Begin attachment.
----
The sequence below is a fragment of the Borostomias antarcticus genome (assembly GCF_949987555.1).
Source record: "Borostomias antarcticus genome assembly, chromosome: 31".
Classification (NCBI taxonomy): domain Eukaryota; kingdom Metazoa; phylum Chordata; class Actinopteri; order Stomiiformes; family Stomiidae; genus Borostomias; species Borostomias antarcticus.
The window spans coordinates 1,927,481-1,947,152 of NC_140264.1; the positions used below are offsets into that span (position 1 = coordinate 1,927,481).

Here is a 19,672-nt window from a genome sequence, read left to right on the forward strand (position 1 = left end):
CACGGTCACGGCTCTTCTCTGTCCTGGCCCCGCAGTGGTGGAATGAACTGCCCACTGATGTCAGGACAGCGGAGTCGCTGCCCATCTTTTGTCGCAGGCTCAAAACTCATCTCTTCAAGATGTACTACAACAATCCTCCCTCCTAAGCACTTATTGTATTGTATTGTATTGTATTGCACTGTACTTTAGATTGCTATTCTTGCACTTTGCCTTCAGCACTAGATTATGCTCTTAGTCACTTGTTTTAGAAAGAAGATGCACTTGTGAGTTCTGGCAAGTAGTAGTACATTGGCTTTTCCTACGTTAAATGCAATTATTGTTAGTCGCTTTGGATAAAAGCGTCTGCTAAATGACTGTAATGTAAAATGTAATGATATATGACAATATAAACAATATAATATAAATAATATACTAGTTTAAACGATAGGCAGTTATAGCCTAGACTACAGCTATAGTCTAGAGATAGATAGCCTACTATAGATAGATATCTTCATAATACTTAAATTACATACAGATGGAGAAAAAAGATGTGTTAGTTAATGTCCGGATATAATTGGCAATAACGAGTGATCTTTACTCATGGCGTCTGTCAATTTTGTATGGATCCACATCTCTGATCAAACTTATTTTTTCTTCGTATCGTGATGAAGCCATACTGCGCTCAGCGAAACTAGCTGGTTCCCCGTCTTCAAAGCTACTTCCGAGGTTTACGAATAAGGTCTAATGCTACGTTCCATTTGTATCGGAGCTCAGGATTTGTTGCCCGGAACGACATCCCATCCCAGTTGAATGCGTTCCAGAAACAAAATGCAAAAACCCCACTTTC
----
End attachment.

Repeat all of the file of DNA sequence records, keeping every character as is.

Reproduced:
The sequence below is a fragment of the Borostomias antarcticus genome (assembly GCF_949987555.1).
Source record: "Borostomias antarcticus genome assembly, chromosome: 31".
Classification (NCBI taxonomy): domain Eukaryota; kingdom Metazoa; phylum Chordata; class Actinopteri; order Stomiiformes; family Stomiidae; genus Borostomias; species Borostomias antarcticus.
The window spans coordinates 1,927,481-1,947,152 of NC_140264.1; the positions used below are offsets into that span (position 1 = coordinate 1,927,481).

Here is a 19,672-nt window from a genome sequence, read left to right on the forward strand (position 1 = left end):
CACGGTCACGGCTCTTCTCTGTCCTGGCCCCGCAGTGGTGGAATGAACTGCCCACTGATGTCAGGACAGCGGAGTCGCTGCCCATCTTTTGTCGCAGGCTCAAAACTCATCTCTTCAAGATGTACTACAACAATCCTCCCTCCTAAGCACTTATTGTATTGTATTGTATTGTATTGCACTGTACTTTAGATTGCTATTCTTGCACTTTGCCTTCAGCACTAGATTATGCTCTTAGTCACTTGTTTTAGAAAGAAGATGCACTTGTGAGTTCTGGCAAGTAGTAGTACATTGGCTTTTCCTACGTTAAATGCAATTATTGTTAGTCGCTTTGGATAAAAGCGTCTGCTAAATGACTGTAATGTAAAATGTAATGATATATGACAATATAAACAATATAATATAAATAATATACTAGTTTAAACGATAGGCAGTTATAGCCTAGACTACAGCTATAGTCTAGAGATAGATAGCCTACTATAGATAGATATCTTCATAATACTTAAATTACATACAGATGGAGAAAAAAGATGTGTTAGTTAATGTCCGGATATAATTGGCAATAACGAGTGATCTTTACTCATGGCGTCTGTCAATTTTGTATGGATCCACATCTCTGATCAAACTTATTTTTTCTTCGTATCGTGATGAAGCCATACTGCGCTCAGCGAAACTAGCTGGTTCCCCGTCTTCAAAGCTACTTCCGAGGTTTACGAATAAGGTCTAATGCTACGTTCCATTTGTATCGGAGCTCAGGATTTGTTGCCCGGAACGACATCCCATCCCAGTTGAATGCGTTCCAGAAACAAAATGCAAAAACCCCACTTTC